Job boards are great! But the problem with job boars is that they only tend to attract those who are actively looking for a job. Many of these candidates won't have the skills you're looking for, yet they will still apply because they need a new job.
The results of this are that usually, around 80% of the people who apply won’t be a good fit for the position. At the same time, many of the best potential new employees are passive candidates – those who aren't necessarily looking for a job but might be persuaded to come on board if they see an enticing offer.
In order to get more high-quality candidates, you have to promote your job ad, get traffic, make people talk about it and share it. The quicker you get high-quality applicants, the faster you can move on with your hiring process.
Now, using a boring job ad or having a poorly-written job description obviously makes it difficult to attract talent. But using engaging job ad visuals, catchy headlines and making applying easy and fun makes people want to share your content with their friends.
For example, this is how we normally promote our job ad:
Further reading suggestion: Social Recruiting: How to Use Facebook to Source Candidates
3. Screen skills not resumes
Like we mentioned earlier, the one thing that takes the longer beside interviews is the resume screening phase.
Hundred5 eliminates the need to manually separate the good from the bad, saving you hours of time in the early stages of the recruitment process.
The skills test will immediately root out all the chancers, opportunists, those who can talk it but can't walk it, and the plain unqualified without you having to lift a finger. This leaves you and your team to focus your energies on the best performing candidates.
Using this method helps you to streamline screening processes. Resumes can be hard to differentiate, leading you to put more candidates through to the more time-consuming interview stage as you're unsure of skills. Skills testing gives you a more reliable point to work from as you don't have the worry of unsuitable candidates slipping through, so you can conduct fewer interviews. Win-win!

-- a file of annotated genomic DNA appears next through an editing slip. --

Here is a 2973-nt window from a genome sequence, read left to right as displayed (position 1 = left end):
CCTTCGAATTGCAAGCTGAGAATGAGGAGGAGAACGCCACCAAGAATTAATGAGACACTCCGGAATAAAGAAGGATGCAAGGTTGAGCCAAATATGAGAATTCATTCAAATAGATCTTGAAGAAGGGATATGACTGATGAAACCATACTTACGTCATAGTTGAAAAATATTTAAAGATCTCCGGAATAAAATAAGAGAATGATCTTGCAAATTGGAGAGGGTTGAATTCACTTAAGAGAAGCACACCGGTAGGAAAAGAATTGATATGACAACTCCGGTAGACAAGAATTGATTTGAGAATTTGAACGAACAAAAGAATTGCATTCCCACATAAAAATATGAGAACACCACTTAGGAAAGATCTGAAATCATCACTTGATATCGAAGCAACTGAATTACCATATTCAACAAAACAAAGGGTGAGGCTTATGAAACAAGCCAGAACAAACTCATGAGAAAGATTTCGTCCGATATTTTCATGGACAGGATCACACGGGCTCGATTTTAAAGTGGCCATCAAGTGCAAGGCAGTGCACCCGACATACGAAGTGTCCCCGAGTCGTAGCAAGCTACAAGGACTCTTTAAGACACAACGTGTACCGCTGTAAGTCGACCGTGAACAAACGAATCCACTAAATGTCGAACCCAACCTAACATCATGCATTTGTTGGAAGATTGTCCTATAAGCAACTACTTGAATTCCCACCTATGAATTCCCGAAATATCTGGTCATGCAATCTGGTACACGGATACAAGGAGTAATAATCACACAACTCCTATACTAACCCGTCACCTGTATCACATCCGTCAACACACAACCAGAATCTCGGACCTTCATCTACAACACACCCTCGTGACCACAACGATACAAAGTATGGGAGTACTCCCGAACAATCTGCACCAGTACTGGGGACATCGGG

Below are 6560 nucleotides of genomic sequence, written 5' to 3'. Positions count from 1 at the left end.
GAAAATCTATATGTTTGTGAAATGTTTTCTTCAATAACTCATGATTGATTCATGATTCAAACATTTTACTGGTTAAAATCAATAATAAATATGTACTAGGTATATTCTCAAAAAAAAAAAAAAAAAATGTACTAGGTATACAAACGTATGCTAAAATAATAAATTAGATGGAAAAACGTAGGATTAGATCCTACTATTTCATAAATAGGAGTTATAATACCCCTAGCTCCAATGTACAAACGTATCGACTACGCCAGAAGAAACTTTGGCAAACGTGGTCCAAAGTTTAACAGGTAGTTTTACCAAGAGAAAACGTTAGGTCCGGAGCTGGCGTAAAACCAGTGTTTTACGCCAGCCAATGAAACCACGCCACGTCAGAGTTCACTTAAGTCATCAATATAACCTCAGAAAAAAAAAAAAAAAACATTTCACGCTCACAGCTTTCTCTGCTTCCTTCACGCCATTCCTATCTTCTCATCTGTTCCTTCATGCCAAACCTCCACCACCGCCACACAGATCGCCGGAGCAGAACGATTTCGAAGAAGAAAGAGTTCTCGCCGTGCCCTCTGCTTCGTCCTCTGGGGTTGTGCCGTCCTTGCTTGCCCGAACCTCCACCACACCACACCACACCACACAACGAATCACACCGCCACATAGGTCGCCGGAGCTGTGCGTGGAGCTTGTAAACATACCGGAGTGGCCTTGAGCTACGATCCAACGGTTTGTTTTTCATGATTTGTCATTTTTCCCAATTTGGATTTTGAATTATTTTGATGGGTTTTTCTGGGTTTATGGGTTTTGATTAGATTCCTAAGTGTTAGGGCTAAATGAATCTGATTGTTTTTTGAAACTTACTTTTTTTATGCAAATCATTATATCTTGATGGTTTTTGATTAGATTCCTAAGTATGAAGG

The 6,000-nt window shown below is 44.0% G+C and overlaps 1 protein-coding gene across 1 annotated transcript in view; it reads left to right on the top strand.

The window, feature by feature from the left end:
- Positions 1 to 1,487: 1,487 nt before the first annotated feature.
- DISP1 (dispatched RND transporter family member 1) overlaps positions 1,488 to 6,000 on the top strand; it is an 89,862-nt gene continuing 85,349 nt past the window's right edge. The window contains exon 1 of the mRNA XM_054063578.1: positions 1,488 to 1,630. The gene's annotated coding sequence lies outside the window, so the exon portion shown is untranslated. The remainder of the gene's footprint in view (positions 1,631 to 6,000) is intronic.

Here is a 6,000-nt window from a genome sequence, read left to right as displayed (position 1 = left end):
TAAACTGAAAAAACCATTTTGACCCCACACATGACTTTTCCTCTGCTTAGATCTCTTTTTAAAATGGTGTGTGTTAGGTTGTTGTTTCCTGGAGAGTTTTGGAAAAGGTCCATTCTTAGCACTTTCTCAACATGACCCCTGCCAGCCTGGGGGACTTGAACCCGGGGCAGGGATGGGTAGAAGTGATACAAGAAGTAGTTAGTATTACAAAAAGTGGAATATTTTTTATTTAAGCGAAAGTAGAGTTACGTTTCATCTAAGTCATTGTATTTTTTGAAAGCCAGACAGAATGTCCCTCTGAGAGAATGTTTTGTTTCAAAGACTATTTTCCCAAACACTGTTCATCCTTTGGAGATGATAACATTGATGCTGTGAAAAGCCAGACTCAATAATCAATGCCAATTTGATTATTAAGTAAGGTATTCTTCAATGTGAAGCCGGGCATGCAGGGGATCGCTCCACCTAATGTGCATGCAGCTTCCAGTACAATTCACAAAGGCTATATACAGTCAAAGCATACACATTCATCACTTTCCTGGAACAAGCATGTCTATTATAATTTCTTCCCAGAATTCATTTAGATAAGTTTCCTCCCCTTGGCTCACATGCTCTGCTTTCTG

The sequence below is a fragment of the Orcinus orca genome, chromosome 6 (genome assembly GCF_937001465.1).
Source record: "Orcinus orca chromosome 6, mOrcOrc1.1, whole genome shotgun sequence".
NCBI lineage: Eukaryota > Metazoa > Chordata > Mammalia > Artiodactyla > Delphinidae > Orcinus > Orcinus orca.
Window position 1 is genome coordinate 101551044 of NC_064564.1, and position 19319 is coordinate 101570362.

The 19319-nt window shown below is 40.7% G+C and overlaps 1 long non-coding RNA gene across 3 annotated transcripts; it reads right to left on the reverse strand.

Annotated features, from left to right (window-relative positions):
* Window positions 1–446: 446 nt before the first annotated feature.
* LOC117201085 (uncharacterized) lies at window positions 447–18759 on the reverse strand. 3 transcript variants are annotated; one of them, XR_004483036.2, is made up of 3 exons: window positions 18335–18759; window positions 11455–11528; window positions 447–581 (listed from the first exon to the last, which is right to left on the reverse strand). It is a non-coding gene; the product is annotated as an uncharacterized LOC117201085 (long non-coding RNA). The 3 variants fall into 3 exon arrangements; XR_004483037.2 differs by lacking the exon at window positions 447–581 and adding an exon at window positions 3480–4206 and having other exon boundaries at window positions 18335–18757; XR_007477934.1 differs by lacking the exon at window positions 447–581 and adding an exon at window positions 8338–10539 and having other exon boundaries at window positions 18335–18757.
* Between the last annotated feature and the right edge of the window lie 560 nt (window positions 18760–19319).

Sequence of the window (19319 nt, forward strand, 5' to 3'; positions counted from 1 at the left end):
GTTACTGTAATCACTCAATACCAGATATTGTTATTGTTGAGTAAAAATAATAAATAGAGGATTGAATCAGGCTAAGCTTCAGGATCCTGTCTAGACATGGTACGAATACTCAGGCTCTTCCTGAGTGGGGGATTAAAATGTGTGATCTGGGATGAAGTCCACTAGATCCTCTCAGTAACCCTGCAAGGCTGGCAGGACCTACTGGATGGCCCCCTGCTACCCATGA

4. Automate the communication with the candidates
Dealing with the (occasionally vast numbers of) unsuitable applicants creates a dilemma for employers. Sending out rejection emails or letters takes time and effort, however generic they may be. But neglecting to do it can hurt candidate experience.
The best way to tackle this problem is to set up automatic emails for the candidates. You can do it either by setting up some automation with Gmail and Zapier, or use a screening tool with an automatic email feature.
Hundred5 overcomes this problem by communicating automatically with every applicant. Each person that takes the test receives instant automated feedback on their performance, along with personalized confirmation emails explaining the next steps of the hiring process.
This way even the poorest performers aren't left feeling uninformed or neglected, and you've minimized the risk of bad feedback from the rejected applicants.
5. Reduce the number of interviews
In traditional hiring, interviewing just a few candidates doesn’t really work. You can’t see candidate’s skill on a resume, so you’re trying to squeeze out as much information as possible during the interview phase.
With Hundred5’s ‘test first, then interview’ approach, though, you can see the applicants’ strengths and weaknesses right away. You can be confident that all the weaker applicants have already been removed from your hiring pipeline, and you’re interviewing the right candidates.
This means there’s no need for time-consuming reference calls or multi-step interviewing processes.
Ready to speed up your hiring process?
By now, you should know how much time you really spend on hiring. You’ve also read about the biggest time-wasters in the hiring process. And most importantly, you know how to save hundreds of hours per year by speeding up your hiring processes.
Next logical step? Put your learning into action by getting started with Hundred5 for free and designing your own tailored tests to quickly pick out your best candidates.